Have You Heard About Mari Lwyd?

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The tradition of Mari Lwyd, also known as the Grey Mare, is a Welsh Christmas tradition that dates back to the Middle Ages. It involves a group of people, led by a person holding a horse skull on a pole, going from house to house and singing traditional songs. The group is usually accompanied by a group of musicians playing instruments such as the fiddle, accordion, and drums.

The origins of the tradition are unclear, but it is thought to have originated in the pagan celebrations of the winter solstice. The horse skull, or Mari Lwyd, is believed to represent the spirit of the winter, with the group of people representing the forces of nature that are trying to drive away the cold and darkness of the season.

The tradition of Mari Lwyd has survived for centuries, despite attempts by the church to suppress it. In the 19th and early 20th centuries, it was common for the group to visit pubs and houses, singing songs and performing the traditional rituals. The tradition was also a popular form of entertainment at Christmas fairs and markets.

The traditional songs and rituals of Mari Lwyd are an important part of Welsh culture and heritage. The songs are typically sung in Welsh, and many of them are hundreds of years old. The lyrics often include references to the winter season, as well as to Welsh folklore and mythology.

One of the most well-known songs is “Y Fari Lwyd” (The Grey Mare), which tells the story of the Mari Lwyd coming to visit a house. The song describes how the Mari Lwyd tries to enter the house, and how the occupants must answer a series of rhyming questions before they will be allowed to enter.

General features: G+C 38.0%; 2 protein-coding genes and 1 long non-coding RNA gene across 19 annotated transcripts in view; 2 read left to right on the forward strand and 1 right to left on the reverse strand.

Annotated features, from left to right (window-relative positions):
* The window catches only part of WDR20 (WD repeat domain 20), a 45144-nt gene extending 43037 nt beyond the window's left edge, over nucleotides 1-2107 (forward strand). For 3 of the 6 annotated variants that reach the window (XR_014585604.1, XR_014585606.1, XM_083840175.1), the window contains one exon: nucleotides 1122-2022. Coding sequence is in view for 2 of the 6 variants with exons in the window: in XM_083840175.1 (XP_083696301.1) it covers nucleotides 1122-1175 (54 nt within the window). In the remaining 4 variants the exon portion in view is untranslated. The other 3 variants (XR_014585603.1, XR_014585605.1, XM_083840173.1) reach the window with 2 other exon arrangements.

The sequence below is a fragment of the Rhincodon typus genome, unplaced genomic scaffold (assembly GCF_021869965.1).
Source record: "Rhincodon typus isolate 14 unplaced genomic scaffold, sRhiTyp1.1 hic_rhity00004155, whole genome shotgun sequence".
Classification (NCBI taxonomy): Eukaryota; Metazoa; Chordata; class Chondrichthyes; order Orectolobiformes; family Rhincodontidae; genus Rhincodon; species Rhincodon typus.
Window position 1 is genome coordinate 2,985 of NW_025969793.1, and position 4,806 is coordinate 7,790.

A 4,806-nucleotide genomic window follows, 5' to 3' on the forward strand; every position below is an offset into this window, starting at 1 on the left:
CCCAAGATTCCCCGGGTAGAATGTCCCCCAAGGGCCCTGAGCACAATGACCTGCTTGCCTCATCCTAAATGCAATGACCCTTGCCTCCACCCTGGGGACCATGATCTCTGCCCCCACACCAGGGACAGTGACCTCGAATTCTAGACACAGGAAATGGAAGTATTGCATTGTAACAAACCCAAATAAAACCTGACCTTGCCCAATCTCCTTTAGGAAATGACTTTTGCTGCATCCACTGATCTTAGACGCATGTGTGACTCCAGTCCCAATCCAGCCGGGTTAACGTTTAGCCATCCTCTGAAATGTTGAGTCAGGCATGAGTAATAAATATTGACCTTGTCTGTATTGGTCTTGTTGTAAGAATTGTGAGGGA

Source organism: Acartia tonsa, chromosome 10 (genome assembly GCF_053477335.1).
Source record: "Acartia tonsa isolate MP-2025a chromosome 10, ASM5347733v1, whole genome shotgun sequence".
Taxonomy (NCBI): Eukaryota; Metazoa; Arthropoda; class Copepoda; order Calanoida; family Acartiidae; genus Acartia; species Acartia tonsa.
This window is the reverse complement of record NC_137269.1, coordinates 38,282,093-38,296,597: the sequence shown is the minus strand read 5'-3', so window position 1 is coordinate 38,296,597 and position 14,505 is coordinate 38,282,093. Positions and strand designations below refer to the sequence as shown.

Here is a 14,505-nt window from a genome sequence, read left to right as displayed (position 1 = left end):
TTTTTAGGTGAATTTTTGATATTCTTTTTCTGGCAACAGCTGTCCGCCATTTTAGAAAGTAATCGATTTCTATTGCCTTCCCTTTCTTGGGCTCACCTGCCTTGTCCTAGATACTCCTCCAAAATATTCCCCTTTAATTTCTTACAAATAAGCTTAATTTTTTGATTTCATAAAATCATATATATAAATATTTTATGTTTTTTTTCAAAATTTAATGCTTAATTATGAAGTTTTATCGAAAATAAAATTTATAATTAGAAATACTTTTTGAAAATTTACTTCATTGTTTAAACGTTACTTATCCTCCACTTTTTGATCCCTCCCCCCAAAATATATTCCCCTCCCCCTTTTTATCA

The tradition of Mari Lwyd is still alive today, with groups continuing to visit houses and sing the traditional songs. In recent years, the tradition has become more organized, with many groups performing at community events and festivals.

The tradition has also gained international recognition, with groups from Wales performing at events in Europe and North America. In addition, the tradition has been featured in television programs and documentaries, helping to raise awareness of Welsh culture and heritage.

Despite the efforts of the church and other authorities to suppress the tradition, the Mari Lwyd continues to thrive as an important part of Welsh culture and identity. It is a unique and fascinating tradition that helps to keep alive the rich heritage of Wales.


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Shaun Zietsman https://www.thesomethingguy.co.za

Blogger and Content Creator from Johannesburg, South Africa.

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